Even though James and John would grow to be giants of the faith, their career started off with some serious hiccups. And those hiccups were invariably met by Jesus' insistence for the boys to pipe down. Luke tells the story of how Jesus and the disciplines are denied lodging in a Samaritan village. James and John helpfully offer to command fire from heaven to destroy the town. Jesus rebukes them by telling them that they have no idea of what kind of spirit they are, and supposed to be (Luke 9:51-56).

Fire from heaven is lightning, and the lightning part is the damaging part. All visible lightning comes with audible thunder, but not all audible thunder comes with visible lightning ... Calling James and John 'Sons Of Thunder' when they propose to command fire from the sky, is highly satirical.

He doesn't praise the sons of Zebedee with a lofty-sounding 'Sons Of Thunder', but rather 'Thunder Boys', that is 'Bunch Of Windbags', or 'All Bark, No Bite'. ... vRzguJ97IW
The article also proposes that
  • the first part of Boanerges - βοανεργες - is as likely derived from βους (bous; Latin bos) as it is from βοα (boa), meaning to shout or cry, or from the related verbs βοαω (boao) or βοη (boe), both also meaning to shout or cry. The Latin noun bos, means an ox or bull (hence the word bovine). And, sure enough, the Greek word for ox or bull is βους (bous). Ergo, to a Greek and Latin audience, the name Boanerges would look like it starts with the verb 'to low' (ie. the sound a cow makes).

    and the second part is derived from Ενεργεια (energeia) and/[or] its derivatives - ανενεργης (anenerges), meaning inefficacious; αυτενεργεια (autenergeia), meaning self-moving energy; or δυσενεργεια (dusenergeia), meaning lassitude (= weariness of body or mind; languor; lack of energy resulting from fatigue, says the Oxford Dictionary) Συνενεργης (sunenerges), meaning active simultaneously.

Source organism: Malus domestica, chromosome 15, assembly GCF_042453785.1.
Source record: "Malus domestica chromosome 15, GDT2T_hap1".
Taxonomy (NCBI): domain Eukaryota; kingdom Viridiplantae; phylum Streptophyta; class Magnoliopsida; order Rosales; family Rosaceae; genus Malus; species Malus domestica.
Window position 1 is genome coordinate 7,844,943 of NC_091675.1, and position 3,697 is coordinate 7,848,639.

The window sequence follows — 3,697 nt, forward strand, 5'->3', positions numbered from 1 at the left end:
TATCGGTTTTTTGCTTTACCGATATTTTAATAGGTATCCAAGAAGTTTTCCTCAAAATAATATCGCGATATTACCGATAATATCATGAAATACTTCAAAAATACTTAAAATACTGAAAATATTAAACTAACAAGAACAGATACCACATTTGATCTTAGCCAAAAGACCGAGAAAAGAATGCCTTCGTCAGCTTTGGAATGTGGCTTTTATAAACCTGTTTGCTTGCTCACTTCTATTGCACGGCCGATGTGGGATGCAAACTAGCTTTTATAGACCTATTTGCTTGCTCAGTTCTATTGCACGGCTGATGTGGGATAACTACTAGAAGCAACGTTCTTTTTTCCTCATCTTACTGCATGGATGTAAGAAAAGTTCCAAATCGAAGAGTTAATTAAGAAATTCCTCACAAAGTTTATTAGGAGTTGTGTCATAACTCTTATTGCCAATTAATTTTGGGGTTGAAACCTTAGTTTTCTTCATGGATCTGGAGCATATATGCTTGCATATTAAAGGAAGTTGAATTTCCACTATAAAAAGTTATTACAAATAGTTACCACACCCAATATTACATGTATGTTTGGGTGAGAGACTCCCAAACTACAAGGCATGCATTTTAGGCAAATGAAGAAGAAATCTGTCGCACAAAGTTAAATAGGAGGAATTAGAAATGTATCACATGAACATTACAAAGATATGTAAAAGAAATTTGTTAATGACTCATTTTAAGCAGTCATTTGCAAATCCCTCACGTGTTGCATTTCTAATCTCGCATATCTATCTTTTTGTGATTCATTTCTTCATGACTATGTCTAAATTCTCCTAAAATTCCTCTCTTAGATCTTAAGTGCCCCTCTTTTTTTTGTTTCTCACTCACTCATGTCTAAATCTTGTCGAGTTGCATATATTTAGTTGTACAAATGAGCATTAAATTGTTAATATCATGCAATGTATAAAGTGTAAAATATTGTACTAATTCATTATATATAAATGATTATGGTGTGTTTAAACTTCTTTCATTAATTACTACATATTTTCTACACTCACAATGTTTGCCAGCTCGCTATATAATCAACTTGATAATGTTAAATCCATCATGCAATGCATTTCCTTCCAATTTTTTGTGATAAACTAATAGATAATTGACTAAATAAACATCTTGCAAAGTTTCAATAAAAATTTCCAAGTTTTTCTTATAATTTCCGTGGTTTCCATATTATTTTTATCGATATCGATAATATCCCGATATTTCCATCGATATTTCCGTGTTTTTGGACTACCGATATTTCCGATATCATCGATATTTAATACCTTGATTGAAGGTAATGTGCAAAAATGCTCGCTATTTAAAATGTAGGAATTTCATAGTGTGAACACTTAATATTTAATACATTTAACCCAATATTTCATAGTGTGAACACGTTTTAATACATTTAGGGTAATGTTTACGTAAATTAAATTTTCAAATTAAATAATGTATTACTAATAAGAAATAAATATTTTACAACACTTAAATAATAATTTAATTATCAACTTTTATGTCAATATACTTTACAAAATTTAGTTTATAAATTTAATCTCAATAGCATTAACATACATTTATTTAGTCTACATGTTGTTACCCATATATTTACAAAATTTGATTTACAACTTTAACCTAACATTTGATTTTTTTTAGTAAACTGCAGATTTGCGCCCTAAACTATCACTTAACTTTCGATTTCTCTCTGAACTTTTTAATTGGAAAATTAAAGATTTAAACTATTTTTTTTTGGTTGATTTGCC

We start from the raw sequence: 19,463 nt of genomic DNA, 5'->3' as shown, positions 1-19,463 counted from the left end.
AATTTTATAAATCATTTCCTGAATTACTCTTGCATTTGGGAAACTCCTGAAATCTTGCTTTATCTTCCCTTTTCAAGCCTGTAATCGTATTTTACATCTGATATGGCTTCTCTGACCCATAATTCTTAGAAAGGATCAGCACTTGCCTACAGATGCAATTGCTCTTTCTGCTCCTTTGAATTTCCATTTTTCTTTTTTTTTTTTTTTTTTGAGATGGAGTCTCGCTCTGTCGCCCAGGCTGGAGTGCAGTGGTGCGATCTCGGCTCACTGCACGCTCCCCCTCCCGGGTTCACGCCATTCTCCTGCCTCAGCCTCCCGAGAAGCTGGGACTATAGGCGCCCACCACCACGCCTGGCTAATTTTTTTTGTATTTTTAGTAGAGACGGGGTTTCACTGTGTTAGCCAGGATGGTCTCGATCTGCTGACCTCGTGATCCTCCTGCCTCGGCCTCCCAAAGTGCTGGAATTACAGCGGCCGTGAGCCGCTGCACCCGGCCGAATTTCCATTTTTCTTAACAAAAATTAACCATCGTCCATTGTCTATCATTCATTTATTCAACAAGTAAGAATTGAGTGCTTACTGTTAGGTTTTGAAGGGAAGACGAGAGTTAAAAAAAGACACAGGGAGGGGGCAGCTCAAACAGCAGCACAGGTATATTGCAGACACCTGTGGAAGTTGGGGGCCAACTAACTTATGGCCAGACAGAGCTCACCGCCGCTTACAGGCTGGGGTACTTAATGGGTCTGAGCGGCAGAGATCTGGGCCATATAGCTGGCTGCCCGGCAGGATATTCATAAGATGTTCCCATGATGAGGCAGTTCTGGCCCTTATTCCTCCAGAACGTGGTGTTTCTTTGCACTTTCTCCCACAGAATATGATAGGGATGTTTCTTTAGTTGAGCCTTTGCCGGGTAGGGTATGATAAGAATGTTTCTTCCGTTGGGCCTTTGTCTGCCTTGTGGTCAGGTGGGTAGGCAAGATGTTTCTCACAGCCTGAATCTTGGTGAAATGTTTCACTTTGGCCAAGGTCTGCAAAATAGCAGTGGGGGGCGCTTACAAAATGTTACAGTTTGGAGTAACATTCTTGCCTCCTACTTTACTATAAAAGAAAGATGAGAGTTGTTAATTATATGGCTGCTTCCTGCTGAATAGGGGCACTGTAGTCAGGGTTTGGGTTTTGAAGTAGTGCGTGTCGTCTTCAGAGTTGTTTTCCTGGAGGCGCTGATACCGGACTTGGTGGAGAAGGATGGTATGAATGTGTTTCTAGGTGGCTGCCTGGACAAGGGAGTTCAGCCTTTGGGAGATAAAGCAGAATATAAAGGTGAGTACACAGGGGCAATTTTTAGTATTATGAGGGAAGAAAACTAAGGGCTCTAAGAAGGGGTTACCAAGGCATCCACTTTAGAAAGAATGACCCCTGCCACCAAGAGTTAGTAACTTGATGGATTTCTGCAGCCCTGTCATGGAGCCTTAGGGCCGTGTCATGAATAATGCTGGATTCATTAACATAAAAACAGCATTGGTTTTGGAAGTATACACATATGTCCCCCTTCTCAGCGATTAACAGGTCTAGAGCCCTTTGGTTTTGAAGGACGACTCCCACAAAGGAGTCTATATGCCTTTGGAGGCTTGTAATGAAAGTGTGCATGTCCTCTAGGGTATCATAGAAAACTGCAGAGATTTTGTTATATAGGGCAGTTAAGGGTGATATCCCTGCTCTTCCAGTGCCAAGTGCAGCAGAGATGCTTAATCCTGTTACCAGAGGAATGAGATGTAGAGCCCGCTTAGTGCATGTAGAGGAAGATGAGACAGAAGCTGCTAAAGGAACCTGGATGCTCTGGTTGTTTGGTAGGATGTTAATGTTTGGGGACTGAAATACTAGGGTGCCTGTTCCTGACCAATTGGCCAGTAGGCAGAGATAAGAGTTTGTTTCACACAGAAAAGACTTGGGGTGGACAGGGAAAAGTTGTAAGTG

ie. Boanerges may mean 'Busy Lowing', that is "(They) Act Like Oxen", as much as it may mean 'Sons of Thunder' or *satire on 'sons of thunder'*.

Maybe 'Boanerges' is a double word-play??

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Re: Sons of Thunder

Post by Garon » Sun Apr 10, 2016 5:52 pm

I've heard the teaching of Rocco Errico. He says "Sons of Thunder" means James and John were fighters. They always wanted to take everything by force, but Jesus' teaching of non resistance and peace changed them.

Errico also explains the meaning of the Nickname "Peter." Simon is the disciple's name. He was given the Nickname Peter. Because Simon means dove. Doves are harmless birds that are shy and peaceful. Peter in Aramaic means stone, rock or pebble. Simon was a hardhead to Jesus' teachings about God. We say hardhead, numbskull, or full of rocks for brains. Slow to learn, but when Simon called Jesus the Christ the Son of God, Jesus praised him for being alert to the hearing of spirit not flesh and blood or human reason for calling Jesus The Christ. Not that Simon was any foundation (rock) to start a new religion.